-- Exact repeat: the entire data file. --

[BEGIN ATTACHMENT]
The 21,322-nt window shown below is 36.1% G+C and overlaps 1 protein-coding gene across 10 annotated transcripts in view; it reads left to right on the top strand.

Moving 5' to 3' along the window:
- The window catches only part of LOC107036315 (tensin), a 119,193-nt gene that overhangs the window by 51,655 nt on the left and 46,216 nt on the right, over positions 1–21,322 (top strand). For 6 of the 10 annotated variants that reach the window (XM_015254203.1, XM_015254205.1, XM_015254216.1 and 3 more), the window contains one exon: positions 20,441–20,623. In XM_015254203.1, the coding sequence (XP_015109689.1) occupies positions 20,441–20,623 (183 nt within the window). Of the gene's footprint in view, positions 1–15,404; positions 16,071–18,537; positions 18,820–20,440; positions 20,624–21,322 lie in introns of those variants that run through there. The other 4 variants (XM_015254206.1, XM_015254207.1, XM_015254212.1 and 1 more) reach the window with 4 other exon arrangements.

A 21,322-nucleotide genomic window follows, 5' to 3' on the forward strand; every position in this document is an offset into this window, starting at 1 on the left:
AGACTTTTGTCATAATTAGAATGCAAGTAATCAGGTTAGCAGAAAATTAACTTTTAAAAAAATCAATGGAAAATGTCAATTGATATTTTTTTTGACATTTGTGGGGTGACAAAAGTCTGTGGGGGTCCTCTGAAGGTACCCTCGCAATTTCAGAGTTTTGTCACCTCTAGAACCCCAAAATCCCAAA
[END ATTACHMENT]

The 21,322-nt window shown below is 36.1% G+C and overlaps 1 protein-coding gene across 10 annotated transcripts in view; it reads left to right on the top strand.

Moving 5' to 3' along the window:
- The window catches only part of LOC107036315 (tensin), a 119,193-nt gene that overhangs the window by 51,655 nt on the left and 46,216 nt on the right, over positions 1–21,322 (top strand). For 6 of the 10 annotated variants that reach the window (XM_015254203.1, XM_015254205.1, XM_015254216.1 and 3 more), the window contains one exon: positions 20,441–20,623. In XM_015254203.1, the coding sequence (XP_015109689.1) occupies positions 20,441–20,623 (183 nt within the window). Of the gene's footprint in view, positions 1–15,404; positions 16,071–18,537; positions 18,820–20,440; positions 20,624–21,322 lie in introns of those variants that run through there. The other 4 variants (XM_015254206.1, XM_015254207.1, XM_015254212.1 and 1 more) reach the window with 4 other exon arrangements.

A 21,322-nucleotide genomic window follows, 5' to 3' on the forward strand; every position in this document is an offset into this window, starting at 1 on the left:
AGACTTTTGTCATAATTAGAATGCAAGTAATCAGGTTAGCAGAAAATTAACTTTTAAAAAAATCAATGGAAAATGTCAATTGATATTTTTTTTGACATTTGTGGGGTGACAAAAGTCTGTGGGGGTCCTCTGAAGGTACCCTCGCAATTTCAGAGTTTTGTCACCTCTAGAACCCCAAAATCCCAAA